Charlie Goldman, who trained Rocky Marciano, was HOF caliber, but I can't remember him being paired with another HOF caliber second, for a particular fight. The same applies to, Jimmy DeForest, who trained and tutored Jack Dempsey. And like Goldman, I can't remember reading where DeForest ever teamed up with anyone other than, Doc Kearns, whose role was manager, until after Dempsey fought Luis Firpo.

So I ask my colleagues, has there ever been a greater corner than Eddie Futch and Ray Arcel when they joined forces and helped Larry Holmes win the signature fight of his career?

Monday, June 09, 2008

30 years today: Holmes won the WBC title from Norton (6/9/78)

We're getting old!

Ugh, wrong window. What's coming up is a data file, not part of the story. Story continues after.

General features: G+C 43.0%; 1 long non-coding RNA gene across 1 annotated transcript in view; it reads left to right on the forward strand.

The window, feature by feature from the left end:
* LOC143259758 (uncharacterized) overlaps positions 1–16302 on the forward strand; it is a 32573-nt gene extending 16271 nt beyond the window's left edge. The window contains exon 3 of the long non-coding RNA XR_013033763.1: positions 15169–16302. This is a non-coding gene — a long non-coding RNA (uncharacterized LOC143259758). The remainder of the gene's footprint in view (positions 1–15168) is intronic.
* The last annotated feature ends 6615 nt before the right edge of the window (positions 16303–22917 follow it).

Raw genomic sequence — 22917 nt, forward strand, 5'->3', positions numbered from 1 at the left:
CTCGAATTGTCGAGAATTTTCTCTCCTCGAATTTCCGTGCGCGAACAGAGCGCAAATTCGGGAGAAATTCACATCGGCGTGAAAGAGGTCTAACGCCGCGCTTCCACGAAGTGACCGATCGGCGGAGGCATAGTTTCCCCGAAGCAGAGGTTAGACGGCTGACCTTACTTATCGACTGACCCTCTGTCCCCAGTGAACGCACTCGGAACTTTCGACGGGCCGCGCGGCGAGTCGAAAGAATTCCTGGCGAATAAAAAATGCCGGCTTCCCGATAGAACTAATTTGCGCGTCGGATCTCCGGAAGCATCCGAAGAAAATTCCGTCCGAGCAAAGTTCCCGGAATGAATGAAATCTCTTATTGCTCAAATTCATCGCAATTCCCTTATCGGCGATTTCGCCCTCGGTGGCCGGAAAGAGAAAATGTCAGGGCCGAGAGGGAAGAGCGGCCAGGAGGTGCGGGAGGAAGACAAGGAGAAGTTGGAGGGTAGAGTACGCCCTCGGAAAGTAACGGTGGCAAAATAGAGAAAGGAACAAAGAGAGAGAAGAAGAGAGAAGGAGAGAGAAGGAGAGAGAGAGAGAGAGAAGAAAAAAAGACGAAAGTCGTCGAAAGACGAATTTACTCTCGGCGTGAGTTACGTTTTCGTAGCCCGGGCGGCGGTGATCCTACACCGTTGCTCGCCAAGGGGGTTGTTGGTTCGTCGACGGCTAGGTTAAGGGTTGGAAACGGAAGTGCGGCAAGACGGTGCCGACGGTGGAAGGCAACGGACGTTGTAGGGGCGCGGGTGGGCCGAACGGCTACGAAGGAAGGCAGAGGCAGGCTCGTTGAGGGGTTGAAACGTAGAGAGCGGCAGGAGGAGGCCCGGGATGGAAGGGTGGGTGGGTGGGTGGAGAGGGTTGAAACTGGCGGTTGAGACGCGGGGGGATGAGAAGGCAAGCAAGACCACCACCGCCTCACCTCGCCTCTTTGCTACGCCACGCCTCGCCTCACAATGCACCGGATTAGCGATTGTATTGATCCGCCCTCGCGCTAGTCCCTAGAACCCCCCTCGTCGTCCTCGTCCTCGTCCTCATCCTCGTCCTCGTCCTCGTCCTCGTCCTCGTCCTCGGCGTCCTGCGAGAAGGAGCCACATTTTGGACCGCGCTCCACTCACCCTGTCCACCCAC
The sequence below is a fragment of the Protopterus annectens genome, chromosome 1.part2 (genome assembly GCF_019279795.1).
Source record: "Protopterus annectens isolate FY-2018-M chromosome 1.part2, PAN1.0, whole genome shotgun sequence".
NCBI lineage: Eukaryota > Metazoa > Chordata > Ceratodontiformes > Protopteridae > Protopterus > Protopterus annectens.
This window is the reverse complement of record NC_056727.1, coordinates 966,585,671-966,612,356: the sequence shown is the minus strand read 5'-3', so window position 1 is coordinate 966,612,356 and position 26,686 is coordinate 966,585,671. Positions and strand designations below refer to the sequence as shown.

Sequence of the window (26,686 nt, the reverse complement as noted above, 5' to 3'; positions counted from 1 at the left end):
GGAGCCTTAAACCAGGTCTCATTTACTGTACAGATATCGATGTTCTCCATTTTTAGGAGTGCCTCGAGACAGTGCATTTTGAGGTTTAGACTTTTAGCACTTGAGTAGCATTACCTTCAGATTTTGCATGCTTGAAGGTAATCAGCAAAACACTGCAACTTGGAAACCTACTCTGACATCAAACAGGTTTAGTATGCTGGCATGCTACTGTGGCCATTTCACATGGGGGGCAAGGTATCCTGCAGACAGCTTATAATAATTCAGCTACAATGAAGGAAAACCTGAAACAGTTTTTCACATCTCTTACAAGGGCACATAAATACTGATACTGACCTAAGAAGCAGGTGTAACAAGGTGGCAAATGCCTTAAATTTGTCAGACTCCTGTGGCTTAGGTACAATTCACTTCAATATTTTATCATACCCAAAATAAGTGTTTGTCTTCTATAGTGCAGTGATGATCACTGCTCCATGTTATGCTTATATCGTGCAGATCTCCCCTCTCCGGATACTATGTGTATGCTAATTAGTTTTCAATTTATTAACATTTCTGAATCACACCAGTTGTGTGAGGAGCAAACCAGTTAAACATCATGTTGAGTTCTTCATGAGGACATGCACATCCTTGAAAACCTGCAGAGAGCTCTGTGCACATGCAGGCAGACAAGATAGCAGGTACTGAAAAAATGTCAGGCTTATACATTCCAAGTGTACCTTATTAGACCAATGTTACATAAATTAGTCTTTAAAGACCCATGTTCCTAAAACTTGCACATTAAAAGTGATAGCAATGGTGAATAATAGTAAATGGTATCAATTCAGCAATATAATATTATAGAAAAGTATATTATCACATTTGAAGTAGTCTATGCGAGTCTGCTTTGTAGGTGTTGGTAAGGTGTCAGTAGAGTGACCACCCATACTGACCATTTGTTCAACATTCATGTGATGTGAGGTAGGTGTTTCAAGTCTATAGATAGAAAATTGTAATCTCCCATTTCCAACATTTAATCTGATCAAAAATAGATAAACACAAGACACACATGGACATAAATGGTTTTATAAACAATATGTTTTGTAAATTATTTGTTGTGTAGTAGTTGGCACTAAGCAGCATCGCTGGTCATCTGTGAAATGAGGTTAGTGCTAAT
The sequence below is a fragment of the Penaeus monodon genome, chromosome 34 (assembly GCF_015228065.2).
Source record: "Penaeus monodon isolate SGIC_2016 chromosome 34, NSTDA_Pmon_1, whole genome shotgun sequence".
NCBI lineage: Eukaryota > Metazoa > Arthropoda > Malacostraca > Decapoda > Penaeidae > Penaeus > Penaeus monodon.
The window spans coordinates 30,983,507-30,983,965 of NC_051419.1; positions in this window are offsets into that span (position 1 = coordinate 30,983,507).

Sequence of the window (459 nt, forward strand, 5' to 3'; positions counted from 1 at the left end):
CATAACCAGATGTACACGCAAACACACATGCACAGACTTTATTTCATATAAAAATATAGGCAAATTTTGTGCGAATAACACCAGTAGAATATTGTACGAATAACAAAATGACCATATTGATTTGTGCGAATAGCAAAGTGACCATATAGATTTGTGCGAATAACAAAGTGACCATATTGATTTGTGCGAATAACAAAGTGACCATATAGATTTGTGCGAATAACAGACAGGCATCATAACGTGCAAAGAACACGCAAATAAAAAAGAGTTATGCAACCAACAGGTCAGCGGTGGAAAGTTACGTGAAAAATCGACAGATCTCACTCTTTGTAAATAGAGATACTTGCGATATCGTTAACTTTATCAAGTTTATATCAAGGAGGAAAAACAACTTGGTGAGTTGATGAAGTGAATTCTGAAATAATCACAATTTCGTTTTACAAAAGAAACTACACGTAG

Damn, I remember the night of Norton-Holmes like it was yesterday. I was working the door with a guy named Buck Estelle, (who I'm still very good friends with today) at a place called the "Back Street" cafe. I remember telling, Buck, who was a big boxing fan, "Holmes is really good. He looked great in his last fight versus Earnie Shavers. He'll decision Norton tonight, and that'll pretty much be the end of Norton as a title threat." Then we watched the fight on the TV over the bar. It was a Friday night and I had already been going to Philly to train. I remember the next day at Frazier's, everybody was talking about what a great fight it was, and debating the outcome. Which to me was ridiculous. Holmes won it 9-6, and it's closer to 10-5 than it is 8-7. I can still recall the picture in the Philadelphia Daily News the next day of Holmes later that night in the pool at Cesars Palace, holding the WBC belt over his head. It was exceptionally hot for June then, as it is now.